MBAs usually have more contact hours than other taught master’s courses. You can expect timetabled classes several days a week and lots of individual and group project work.
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LLM stands for ‘Legum Magister’ (meaning ‘Master of Law’ in Latin) which is a master’s degree in law. It’s a historic legal qualification for those looking to study the subject area in depth. LLM courses are like other taught master’s degrees. You have timetabled classes, work through a series of modules and complete a dissertation at the end.
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A doctorate is the highest academic qualification you can achieve. Mixing research and academic learning, you undertake a large amount of independent study on doctorate courses. Most degree courses involve researching, writing and publishing an extensive thesis on a specialist topic. There are academic and professional doctorate degrees available.
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PhD stands for ‘Doctor of Philosophy’. It’s one of the highest academic qualifications you can achieve. Spanning across almost all academic fields, PhDs demonstrate that you have advanced research skills and contributed to knowledge in a specific area.
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A professional doctorate shows that you’re advanced in using knowledge, rather than just contributing to it like in a PhD. They’re designed for people who have significant practical experience in a field and want to apply new research to complex issues. Degrees include MD (Doctor of Medicine), D.Ed/EdD (Doctor of Education) and PhD(Eng)/EngD (Doctor of Engineering).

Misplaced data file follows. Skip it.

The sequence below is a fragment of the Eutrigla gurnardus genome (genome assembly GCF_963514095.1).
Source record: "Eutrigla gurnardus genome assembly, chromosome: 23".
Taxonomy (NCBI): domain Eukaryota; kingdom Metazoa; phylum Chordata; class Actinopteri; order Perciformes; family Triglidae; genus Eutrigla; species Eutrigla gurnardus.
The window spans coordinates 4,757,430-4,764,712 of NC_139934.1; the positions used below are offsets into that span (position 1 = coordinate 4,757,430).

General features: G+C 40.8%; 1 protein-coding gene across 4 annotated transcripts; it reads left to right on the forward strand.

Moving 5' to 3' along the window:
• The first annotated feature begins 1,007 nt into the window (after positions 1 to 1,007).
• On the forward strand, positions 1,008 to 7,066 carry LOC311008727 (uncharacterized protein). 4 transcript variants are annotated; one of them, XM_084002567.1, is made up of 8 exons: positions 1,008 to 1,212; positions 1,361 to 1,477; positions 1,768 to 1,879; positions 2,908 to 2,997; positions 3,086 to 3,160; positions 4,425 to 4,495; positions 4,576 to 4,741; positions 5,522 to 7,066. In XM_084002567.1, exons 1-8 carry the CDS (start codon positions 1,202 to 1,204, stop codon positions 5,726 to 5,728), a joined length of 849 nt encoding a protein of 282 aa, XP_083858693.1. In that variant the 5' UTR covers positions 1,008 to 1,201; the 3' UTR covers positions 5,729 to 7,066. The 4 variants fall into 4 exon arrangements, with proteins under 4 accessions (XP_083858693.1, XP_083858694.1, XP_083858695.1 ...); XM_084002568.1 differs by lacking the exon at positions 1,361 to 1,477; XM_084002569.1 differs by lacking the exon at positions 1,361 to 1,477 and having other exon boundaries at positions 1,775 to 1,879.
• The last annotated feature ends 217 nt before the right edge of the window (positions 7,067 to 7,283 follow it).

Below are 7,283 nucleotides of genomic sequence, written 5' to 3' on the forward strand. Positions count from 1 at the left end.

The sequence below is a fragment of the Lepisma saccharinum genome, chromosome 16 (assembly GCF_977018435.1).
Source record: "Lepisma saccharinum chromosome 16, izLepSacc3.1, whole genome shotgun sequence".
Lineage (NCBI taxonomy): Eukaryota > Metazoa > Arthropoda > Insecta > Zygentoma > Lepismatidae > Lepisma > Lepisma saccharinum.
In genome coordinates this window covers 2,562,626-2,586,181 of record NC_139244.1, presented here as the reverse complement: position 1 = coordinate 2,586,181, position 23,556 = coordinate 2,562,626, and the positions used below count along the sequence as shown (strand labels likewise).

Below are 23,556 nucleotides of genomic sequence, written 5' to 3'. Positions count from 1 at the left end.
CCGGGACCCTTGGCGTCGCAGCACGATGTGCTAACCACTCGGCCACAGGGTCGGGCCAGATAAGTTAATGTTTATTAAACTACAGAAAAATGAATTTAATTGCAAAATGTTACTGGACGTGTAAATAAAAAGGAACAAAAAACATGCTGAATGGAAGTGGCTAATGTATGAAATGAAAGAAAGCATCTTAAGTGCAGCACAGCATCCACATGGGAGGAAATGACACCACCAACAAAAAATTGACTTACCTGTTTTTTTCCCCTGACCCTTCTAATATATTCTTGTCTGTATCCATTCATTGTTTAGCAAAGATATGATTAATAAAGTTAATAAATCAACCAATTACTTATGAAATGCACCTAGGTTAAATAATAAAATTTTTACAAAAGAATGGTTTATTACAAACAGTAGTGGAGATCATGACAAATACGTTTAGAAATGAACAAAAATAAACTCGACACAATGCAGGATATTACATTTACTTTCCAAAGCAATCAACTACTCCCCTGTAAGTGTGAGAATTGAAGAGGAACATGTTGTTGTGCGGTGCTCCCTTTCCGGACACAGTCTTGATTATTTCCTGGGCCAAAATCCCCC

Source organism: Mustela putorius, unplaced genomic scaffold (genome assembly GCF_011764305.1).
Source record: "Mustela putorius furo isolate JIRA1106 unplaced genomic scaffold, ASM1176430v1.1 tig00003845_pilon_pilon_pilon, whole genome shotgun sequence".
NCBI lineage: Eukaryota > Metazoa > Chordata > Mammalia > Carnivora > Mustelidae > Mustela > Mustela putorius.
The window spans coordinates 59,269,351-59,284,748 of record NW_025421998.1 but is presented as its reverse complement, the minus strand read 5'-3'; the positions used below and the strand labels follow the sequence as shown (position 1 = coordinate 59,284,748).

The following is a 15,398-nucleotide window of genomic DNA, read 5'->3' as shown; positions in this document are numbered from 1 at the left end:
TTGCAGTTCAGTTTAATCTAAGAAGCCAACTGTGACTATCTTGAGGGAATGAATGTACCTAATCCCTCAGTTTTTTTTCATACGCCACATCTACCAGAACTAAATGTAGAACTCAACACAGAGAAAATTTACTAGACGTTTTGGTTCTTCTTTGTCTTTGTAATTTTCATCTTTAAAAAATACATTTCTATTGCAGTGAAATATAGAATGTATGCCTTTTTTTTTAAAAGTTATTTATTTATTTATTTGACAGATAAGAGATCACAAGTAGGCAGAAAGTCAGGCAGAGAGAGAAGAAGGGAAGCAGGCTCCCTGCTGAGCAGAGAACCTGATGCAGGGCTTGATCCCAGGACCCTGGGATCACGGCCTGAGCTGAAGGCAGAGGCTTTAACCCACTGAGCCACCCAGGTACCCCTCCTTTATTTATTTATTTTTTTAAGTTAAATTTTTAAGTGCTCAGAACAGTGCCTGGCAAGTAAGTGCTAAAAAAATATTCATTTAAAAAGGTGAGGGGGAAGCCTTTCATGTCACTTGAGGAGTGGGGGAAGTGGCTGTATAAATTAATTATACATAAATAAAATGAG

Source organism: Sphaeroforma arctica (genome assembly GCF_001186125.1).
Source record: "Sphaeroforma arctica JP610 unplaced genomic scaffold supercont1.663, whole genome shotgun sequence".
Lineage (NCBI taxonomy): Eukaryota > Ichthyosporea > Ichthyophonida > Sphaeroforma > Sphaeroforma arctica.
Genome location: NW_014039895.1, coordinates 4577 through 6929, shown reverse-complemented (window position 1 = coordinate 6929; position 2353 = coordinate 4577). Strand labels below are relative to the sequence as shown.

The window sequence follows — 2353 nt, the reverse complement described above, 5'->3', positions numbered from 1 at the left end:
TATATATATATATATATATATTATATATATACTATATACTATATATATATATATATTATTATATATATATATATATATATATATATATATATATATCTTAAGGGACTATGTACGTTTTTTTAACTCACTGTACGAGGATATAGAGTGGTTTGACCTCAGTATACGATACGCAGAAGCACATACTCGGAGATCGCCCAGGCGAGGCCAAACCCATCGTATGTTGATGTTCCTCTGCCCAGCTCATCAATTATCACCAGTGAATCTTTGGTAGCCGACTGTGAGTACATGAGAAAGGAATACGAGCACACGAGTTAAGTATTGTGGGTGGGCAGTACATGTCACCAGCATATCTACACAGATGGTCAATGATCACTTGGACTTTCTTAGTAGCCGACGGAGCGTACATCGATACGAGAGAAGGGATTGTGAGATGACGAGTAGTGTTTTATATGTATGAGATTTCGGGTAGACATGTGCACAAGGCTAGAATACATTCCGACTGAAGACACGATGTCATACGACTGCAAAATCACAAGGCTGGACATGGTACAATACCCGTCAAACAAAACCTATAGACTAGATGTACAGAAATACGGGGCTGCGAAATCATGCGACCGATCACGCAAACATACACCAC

A master’s degree is a lower-level academic qualification than a PhD which often lasts between one to three years. A PhD is at a higher academic level, lasting upwards of three years and involves more independent research.
Postgraduate certificates and diplomas, known as PGCerts and PGDips, are short courses where you gain a qualification quickly. Master’s degrees are worth 180 credits, whereas PGCerts are worth 60 credits and PGDips are worth 120 credits. They often have a vocational focus and are useful for certain career paths, such as teaching or nursing. Many students use them towards a full master’s degree.
A PGCE is a type of PGCert for students who want to become teachers. If you take a PGCE in England, Wales or Northern Ireland, you gain the necessary skills to achieve Qualified Teacher Status (QTS). In Scotland, the equivalent is the Postgraduate Diploma in Education (PGDE).
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Conversion courses can help you bridge the gap between your undergraduate degree and a particular career that you want to get but do not have the qualifications to achieve. Courses usually last one year and are helpful for careers in teaching, law, medicine, architecture, dentistry and social work.